As we've discussed, the last weeks of pregnancy require you to wait. And rest. (And hopefully get massages, read books, and put your feet up while watching movies and drinking iced tea.) I've been enjoying it immensely.
Naturally, I haven't been able to keep completely still, although I have found myself limiting each day's expectations. I might only have energy for one or two activities. One load of laundry and one yoga class, perhaps, or one movie and one pedicure, for example. If I have more or less energy, I accept that, too.
Most recently, because I had the energy and ingredients and was needing to make room in the freezer for food to sustain us in the weeks after baby arrives, I made three loaves of banana bread.
I've been hoarding bags of peeled bananas in my freezer for the past several months. Maybe hoarding is the wrong word. Forgetting is more like it. These bananas never made it into smoothies or on top of pancakes, and the only way to save them was to peel their black speckled skins, place them inside a bag, and wait for an opportunity. Between several different bags, I discovered about thirteen bananas.
My afternoon was off to a tremendous start when I forgot to add baking soda to the first batch. I realized my error two minutes into baking, quickly pulled the pan from the oven, haphazardly poured the batter into a bowl, and stirred in the leavening agent. Then came the task of gracefully adding the batter back to the smeared pan and straightening the parchment paper as much as I could. It was the worst loaf of the three, as I'm sure you can imagine.
Luckily, the final two loaves were perfection. Nutty from brown butter and a combination of sugars, somewhat wholesome from a variety of whole grain flours, and moist from plenty of bananas and yogurt. Even though the sad first loaf didn't rise as much as the other two, I still couldn't wait for it to cool before cutting a thick slice off the end and slathering it with currant jam.
I tried to eat slowly, hoping that concentrating on a new poem might help, and it did, briefly. You might want to read this one twice over, as I did, because the descriptions are so beautiful.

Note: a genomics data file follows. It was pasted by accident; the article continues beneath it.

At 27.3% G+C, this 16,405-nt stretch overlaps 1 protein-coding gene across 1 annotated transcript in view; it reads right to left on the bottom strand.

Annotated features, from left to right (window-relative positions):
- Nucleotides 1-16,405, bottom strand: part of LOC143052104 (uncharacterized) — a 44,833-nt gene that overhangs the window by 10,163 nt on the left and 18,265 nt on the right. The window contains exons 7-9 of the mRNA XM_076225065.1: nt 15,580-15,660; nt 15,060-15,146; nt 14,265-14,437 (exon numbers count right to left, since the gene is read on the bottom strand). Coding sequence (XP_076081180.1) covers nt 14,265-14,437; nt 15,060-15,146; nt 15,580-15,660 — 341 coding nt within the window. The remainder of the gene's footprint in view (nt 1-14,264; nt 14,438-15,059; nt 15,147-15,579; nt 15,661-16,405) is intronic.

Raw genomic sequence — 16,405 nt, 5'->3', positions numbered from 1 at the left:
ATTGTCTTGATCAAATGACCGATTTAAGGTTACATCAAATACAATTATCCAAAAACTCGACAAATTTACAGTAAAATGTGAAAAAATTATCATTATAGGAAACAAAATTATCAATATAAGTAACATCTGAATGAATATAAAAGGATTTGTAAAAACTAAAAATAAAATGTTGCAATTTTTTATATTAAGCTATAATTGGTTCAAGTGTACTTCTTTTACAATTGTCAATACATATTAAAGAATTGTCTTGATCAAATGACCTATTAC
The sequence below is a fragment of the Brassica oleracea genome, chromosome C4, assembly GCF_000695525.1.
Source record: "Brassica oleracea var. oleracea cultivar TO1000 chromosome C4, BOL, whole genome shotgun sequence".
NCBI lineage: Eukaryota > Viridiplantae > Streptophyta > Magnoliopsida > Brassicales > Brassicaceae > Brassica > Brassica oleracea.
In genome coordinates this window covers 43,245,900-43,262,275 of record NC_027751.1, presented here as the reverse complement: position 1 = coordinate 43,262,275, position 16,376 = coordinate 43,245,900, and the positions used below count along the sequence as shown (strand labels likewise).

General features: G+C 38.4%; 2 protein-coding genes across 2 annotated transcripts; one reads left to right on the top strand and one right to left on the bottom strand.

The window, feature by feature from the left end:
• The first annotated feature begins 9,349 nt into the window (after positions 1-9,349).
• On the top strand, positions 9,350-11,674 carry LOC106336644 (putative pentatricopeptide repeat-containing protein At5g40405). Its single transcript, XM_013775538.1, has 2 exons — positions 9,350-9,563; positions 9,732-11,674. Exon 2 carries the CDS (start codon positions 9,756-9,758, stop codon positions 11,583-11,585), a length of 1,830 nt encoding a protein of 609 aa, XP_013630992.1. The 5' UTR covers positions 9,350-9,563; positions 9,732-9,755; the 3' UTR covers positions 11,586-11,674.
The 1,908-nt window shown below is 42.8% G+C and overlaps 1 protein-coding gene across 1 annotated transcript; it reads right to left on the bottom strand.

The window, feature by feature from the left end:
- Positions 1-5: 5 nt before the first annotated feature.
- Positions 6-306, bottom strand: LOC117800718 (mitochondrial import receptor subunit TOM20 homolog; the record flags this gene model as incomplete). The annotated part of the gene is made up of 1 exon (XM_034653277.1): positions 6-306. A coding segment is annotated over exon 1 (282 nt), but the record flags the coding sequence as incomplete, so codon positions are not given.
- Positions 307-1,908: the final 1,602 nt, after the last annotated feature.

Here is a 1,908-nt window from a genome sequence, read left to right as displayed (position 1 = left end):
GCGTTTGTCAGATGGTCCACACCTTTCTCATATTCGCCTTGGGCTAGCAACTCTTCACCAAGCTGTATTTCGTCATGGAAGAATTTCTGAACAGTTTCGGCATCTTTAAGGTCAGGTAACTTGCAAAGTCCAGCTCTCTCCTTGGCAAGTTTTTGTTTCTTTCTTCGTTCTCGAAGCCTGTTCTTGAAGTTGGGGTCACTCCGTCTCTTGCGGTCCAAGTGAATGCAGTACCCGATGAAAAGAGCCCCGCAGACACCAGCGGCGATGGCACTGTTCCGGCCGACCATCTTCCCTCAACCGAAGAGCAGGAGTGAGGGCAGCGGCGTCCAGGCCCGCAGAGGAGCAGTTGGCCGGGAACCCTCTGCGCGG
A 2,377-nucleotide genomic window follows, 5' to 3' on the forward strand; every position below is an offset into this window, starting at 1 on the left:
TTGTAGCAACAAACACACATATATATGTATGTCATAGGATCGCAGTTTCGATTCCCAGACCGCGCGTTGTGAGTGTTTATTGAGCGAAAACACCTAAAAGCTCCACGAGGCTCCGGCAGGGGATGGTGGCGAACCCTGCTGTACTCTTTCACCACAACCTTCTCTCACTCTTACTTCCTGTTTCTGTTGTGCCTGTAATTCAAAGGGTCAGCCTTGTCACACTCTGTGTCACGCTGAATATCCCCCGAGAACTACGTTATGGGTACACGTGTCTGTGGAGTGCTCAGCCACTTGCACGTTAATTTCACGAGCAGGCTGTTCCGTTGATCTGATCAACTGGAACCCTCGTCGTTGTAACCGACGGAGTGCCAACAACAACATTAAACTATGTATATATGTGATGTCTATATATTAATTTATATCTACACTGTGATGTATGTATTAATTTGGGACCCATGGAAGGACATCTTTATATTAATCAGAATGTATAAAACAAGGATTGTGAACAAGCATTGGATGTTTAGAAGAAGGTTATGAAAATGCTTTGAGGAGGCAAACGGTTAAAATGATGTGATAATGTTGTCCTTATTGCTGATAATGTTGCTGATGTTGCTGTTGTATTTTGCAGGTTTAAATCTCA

They are tall herbs, really, not trees,
though they can shoot up thirty feet
if all goes well for them. Cut in cross
section they look like gigantic onions,
multi-layered mysteries with ghostly hearts.
Their leaves are made to be broken by the wind,
if wind there be, but the crosswise tears
they are built to expect do them no harm.
Around the steady staff of the leafstalk
the broken fronds flap in the breeze
like brief forgotten flags, but these
tattered, green, photosynthetic machines
know how to grasp with their broken fingers
the gold coins of light that give open air
its shine. In hot, dry weather the fingers
fold down to touch on each side--
a kind of prayer to clasp what damp they can
against the too much light.
from “A Field Guide to the Wildlife of Suburban O’ahu,” Time Being Books, 2006
I love when a poem doesn't ask too much of you, except to marvel a little. This poem does exactly that. Banana trees might not be something we consider very often, if ever. But for two minutes, we stand at the base and look up, mesmerized by "multi-layered mysteries with ghostly hearts."
We feel the wind on our skin, and really listen to it. We offer up a little gratitude to the beauty found in a single fruit. The poem ends with an offering, not only to the banana tree itself for sustaining "gold coins of light," but an offering to the reader in the form of remembrance, because now you might never be able to peel back the skin of a banana again without thinking of the act as a kind of of prayer, and thinking of the banana tree as a steady force swaying in the breeze, able to sustain the weight and provide sustenance against the elements.
It's just beautiful, really, to the point that a humble loaf of banana bread almost feels inadequate. But cooking is about intention, no? Approaching the ingredients, the method, the baking, with care and reverence and enthusiasm. If we arrive with these traits, whatever we make in our kitchens will rise up to be worthy.
NUTTY WHOLE GRAIN BANANA BREAD
I've adapted this recipe liberally from Molly Wizenberg via Luisa Weiss. I've never actually made Molly's ginger and chocolate version, but instead have used the wet and dry ingredients as a guide to develop my own version.
I use three different flours and three different sugars because I tried it one recent afternoon and loved the results. But if you'd rather not, just know you need 2 cups of flour and 3/4 cup sugar, and define those how you will. I also tend to believe that if you're planning to melt butter for baking, browning it is always a good decision.
3 tablespoons unsalted butter
1 cup whole wheat flour
1/2 cup spelt flour
1/2 cup buckwheat flour
1/4 cup turbinado sugar
1/4 cup granulated sugar
1/4 cup brown sugar
1/2 teaspoon salt
3/4 teaspoon baking soda
3 ripe bananas
1/4 cup plain, whole milk yogurt
3 tablespoons coconut oil, melted
1 teaspoon vanilla
1 cup chopped walnuts
Preheat oven to 350 degrees. Grease a loaf pan and/or line it with parchment paper. (As you can see from my rustic photos, I didn't take the time to perfectly measure my parchment.)
Melt the butter over medium heat and cook until it begins to brown and smells nutty. Remove from heat and let cool while you prepare the remaining ingredients.
In a large bowl, whisk together the dry ingredients. In a medium bowl, mash the bananas, then add the eggs, yogurt, coconut oil and vanilla. Whisk with a fork until well combined.
Add the wet ingredients into the dry and stir with a wooden spoon. Slowly drizzle in the melted butter and add the walnuts. Continue stirring until no traces of flour remain; do not overmix.
Pour into the prepared pan and bake for 50 minutes.